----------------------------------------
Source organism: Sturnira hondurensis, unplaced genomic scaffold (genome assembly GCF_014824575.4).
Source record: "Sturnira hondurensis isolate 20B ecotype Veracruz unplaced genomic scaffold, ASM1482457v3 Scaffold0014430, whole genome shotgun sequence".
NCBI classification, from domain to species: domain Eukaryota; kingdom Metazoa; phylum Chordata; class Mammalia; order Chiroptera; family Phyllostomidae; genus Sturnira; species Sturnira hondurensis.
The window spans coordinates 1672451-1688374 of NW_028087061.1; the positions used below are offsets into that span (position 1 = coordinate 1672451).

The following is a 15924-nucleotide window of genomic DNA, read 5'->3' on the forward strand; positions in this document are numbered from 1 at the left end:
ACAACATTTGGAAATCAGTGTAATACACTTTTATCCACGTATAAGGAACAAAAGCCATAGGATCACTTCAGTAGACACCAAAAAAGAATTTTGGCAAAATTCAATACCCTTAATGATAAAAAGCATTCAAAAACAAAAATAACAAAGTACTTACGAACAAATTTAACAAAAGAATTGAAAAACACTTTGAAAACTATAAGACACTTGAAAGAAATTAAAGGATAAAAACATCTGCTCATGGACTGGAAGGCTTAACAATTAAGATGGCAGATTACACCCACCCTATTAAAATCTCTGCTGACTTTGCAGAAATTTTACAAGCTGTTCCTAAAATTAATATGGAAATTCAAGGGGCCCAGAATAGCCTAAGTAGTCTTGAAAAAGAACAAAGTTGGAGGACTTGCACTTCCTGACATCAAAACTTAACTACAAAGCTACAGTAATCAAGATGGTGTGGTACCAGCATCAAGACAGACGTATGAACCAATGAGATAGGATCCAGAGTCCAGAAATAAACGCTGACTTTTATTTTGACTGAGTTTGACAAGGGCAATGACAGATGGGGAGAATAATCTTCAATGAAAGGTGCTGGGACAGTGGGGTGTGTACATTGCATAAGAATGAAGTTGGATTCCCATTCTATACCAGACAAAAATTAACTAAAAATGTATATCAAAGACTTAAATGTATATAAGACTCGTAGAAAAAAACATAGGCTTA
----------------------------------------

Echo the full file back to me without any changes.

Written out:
Source organism: Sturnira hondurensis, unplaced genomic scaffold (genome assembly GCF_014824575.4).
Source record: "Sturnira hondurensis isolate 20B ecotype Veracruz unplaced genomic scaffold, ASM1482457v3 Scaffold0014430, whole genome shotgun sequence".
NCBI classification, from domain to species: domain Eukaryota; kingdom Metazoa; phylum Chordata; class Mammalia; order Chiroptera; family Phyllostomidae; genus Sturnira; species Sturnira hondurensis.
The window spans coordinates 1672451-1688374 of NW_028087061.1; the positions used below are offsets into that span (position 1 = coordinate 1672451).

The following is a 15924-nucleotide window of genomic DNA, read 5'->3' on the forward strand; positions in this document are numbered from 1 at the left end:
ACAACATTTGGAAATCAGTGTAATACACTTTTATCCACGTATAAGGAACAAAAGCCATAGGATCACTTCAGTAGACACCAAAAAAGAATTTTGGCAAAATTCAATACCCTTAATGATAAAAAGCATTCAAAAACAAAAATAACAAAGTACTTACGAACAAATTTAACAAAAGAATTGAAAAACACTTTGAAAACTATAAGACACTTGAAAGAAATTAAAGGATAAAAACATCTGCTCATGGACTGGAAGGCTTAACAATTAAGATGGCAGATTACACCCACCCTATTAAAATCTCTGCTGACTTTGCAGAAATTTTACAAGCTGTTCCTAAAATTAATATGGAAATTCAAGGGGCCCAGAATAGCCTAAGTAGTCTTGAAAAAGAACAAAGTTGGAGGACTTGCACTTCCTGACATCAAAACTTAACTACAAAGCTACAGTAATCAAGATGGTGTGGTACCAGCATCAAGACAGACGTATGAACCAATGAGATAGGATCCAGAGTCCAGAAATAAACGCTGACTTTTATTTTGACTGAGTTTGACAAGGGCAATGACAGATGGGGAGAATAATCTTCAATGAAAGGTGCTGGGACAGTGGGGTGTGTACATTGCATAAGAATGAAGTTGGATTCCCATTCTATACCAGACAAAAATTAACTAAAAATGTATATCAAAGACTTAAATGTATATAAGACTCGTAGAAAAAAACATAGGCTTA